as they relate to business transactions, particularly where there is business coercion.
Under the provisions of Rule 12(b), all well pleaded facts averred in the complaint must be taken as admitted for the purposes of the disposition of defendant's motion.
In addition, an affidavit and depositions with exhibits have been filed by the parties, and will also be considered by the court in the decision of the matter at hand.
The complaint in this action is divided into three 'Counts,' which will be considered separately.
Count I alleges certain violations by the defendant of Section 1 and 2 of the Sherman Anti-Trust Act
and of the Robinson-Patman Act's amendment to Section 2 of the Clayton Anti-Trust Act.
Factually, this count alleges that plaintiffs' members purchase fruit coming to Philadelphia from other states through defendant; that the defendant is engaged in the fruit auction business in Philadelphia and handles fruit coming from other states;
that defendant handles almost all fresh fruit coming to the Philadelphia market, which includes areas in Pennsylvania, New Jersey and Delaware,
in less than carload lots; that these sales are made by defendant by arrangement with the growers, shippers and consignees of said fruit; and that defendant is paid a commission by these sellers for its services
(Complaint, paragraphs 1 through 3).
The fruit allegedly comes from all over the United States to a point of distribution in Philadelphia and the depositions show that it passes through the facilities of the defendant to several states on the eastern seaboard (D. 63 ff.). The defendant's operation, if as asserted, is an important link in a chain of commerce. Thus, under the notice type pleading prevailing in federal practice, these paragraphs of the complaint contain satisfactory allegations of the interstate character of the defendant's business.
Also, the record indicates that defendant, without the consent of plaintiffs, levied against, and accepted from, the plaintiffs as buyers a separate charge;
that defendant rendered no services to plaintiffs, but, on the contrary, rendered all its services to the growers, shippers and consignees for whom it sold (Complaint, paragraph 4).
These allegations, if true, constitute a violation of the Robinson-Patman amendment to Section 2 of the Clayton Anti-Trust Act,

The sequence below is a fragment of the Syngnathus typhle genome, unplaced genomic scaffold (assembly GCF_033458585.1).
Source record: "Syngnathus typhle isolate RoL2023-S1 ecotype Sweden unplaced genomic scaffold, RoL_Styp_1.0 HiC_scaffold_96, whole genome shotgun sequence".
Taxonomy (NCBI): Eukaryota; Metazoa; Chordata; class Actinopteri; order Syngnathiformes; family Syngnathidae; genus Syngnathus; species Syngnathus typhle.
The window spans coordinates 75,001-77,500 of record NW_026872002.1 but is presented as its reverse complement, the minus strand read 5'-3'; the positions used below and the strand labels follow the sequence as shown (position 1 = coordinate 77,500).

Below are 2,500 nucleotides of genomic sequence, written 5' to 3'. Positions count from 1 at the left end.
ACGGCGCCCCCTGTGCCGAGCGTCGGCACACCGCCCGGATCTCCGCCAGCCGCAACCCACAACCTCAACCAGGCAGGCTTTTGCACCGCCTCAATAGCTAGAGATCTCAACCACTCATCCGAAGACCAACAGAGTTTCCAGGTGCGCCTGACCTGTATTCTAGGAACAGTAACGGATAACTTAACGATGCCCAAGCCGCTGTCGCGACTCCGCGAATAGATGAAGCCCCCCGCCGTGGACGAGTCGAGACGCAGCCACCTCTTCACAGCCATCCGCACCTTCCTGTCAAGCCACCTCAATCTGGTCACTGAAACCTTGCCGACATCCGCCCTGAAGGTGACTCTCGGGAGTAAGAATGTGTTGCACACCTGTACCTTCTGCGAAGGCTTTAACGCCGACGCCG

since they show that the defendant is not performing its services for the plaintiffs as buyers at auction.
The complaint continues that defendant sells, by arrangements with growers, shippers and consignees,
substantially all fresh fruit arriving in Philadelphia by rail in less than carload lots; that by virtue of this fact, defendant controlled the free flow of commerce in such fruits, monopolized the market,
and was thus enabled to exact the aforementioned separate charge from plaintiffs; that such conduct contravened Sections 1 and 2 of the Sherman Anti-Trust Act, 15 U.S.C.A. §§ 1 & 2; and that, by virtue of such conduct, plaintiffs sustained substantial damage.
The record now before the court makes it appear most unlikely that there has been any violation of 15 U.S.C.A. §§ 1 & 2. Cf., for example, Standard Oil Co. v. F.T.C., 1951, 340 U.S. 231, 248-249, 71 S. Ct. 240, 95 L. Ed. 239; Lawlor v. National Screen Corp., 3 Cir., 238 F.2d 59. However, the plaintiffs are entitled to go to trial on the alleged violation of 15 U.S.C.A. § 13(c), so that Count I may not be dismissed at this time.
At the time of the pre-trial conference or at the start of the trial, a motion may be made to limit Count I to the alleged violation of 15 U.S.C.A. § 13(c) on the basis of the record then before the court.
This count of the complaint is an action at law based on diversity of citizenship. The allegation therein contained is essentially one of fraudulent misrepresentation.
The plaintiffs assert that the defendant collected a terminal charge from the plaintiffs and asserted to the plaintiffs that the charge so collected was to be turned over to the railroads in payment of their unloading charges. However, plaintiffs assert that this charge was not remitted in its entirety to the railroads. Plaintiffs seek recovery of the moneys so collected and not remitted on the ground of defendant's alleged misrepresentation.
The complaint does not allege on what misrepresentations the plaintiffs are relying, when they were made, or whether they were oral or written.
F.R.Civ.P. rule 9(b) provides:
'In all averments of fraud * * *, the circumstances constituting fraud * * * shall be stated with particularity.'
The motion to dismiss filed by defendant will be considered as a motion for more definite statement under F.R.Civ.P. rule 12(e) and this count will be stricken unless it is amended by plaintiffs, within thirty days, to make it more definite, in compliance with F.R.Civ.P. rule 9(b).
This count is based on Sections 1, 70 and 78 of the Restatement of Restitution. Plaintiffs apparently contend that the terminal charges should have been paid by defendant or the sellers at the auction and they would not have paid them if it were not for business coercion. Under the applicable decisions in this Circuit,
plaintiffs are entitled to an opportunity to submit proof of this count at the trial.